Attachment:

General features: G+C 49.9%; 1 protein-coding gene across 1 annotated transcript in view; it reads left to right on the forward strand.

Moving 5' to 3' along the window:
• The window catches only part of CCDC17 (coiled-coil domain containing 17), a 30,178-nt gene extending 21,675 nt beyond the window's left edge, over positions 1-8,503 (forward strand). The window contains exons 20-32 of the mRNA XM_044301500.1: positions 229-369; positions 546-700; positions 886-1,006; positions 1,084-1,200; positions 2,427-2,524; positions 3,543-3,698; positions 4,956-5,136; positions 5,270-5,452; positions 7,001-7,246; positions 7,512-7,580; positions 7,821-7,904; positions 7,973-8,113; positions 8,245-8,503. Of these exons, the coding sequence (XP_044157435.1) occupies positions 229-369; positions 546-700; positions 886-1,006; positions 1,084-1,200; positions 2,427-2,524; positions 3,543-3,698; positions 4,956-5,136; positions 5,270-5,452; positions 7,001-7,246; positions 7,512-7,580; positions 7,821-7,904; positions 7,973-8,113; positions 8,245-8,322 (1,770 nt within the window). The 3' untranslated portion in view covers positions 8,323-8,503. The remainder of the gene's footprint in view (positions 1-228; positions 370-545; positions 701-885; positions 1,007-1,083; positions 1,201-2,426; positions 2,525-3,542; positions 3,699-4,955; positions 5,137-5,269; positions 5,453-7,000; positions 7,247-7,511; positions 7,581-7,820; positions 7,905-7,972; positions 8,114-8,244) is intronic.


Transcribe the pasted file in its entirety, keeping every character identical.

General features: G+C 49.9%; 1 protein-coding gene across 1 annotated transcript in view; it reads left to right on the forward strand.

Moving 5' to 3' along the window:
• The window catches only part of CCDC17 (coiled-coil domain containing 17), a 30,178-nt gene extending 21,675 nt beyond the window's left edge, over positions 1-8,503 (forward strand). The window contains exons 20-32 of the mRNA XM_044301500.1: positions 229-369; positions 546-700; positions 886-1,006; positions 1,084-1,200; positions 2,427-2,524; positions 3,543-3,698; positions 4,956-5,136; positions 5,270-5,452; positions 7,001-7,246; positions 7,512-7,580; positions 7,821-7,904; positions 7,973-8,113; positions 8,245-8,503. Of these exons, the coding sequence (XP_044157435.1) occupies positions 229-369; positions 546-700; positions 886-1,006; positions 1,084-1,200; positions 2,427-2,524; positions 3,543-3,698; positions 4,956-5,136; positions 5,270-5,452; positions 7,001-7,246; positions 7,512-7,580; positions 7,821-7,904; positions 7,973-8,113; positions 8,245-8,322 (1,770 nt within the window). The 3' untranslated portion in view covers positions 8,323-8,503. The remainder of the gene's footprint in view (positions 1-228; positions 370-545; positions 701-885; positions 1,007-1,083; positions 1,201-2,426; positions 2,525-3,542; positions 3,699-4,955; positions 5,137-5,269; positions 5,453-7,000; positions 7,247-7,511; positions 7,581-7,820; positions 7,905-7,972; positions 8,114-8,244) is intronic.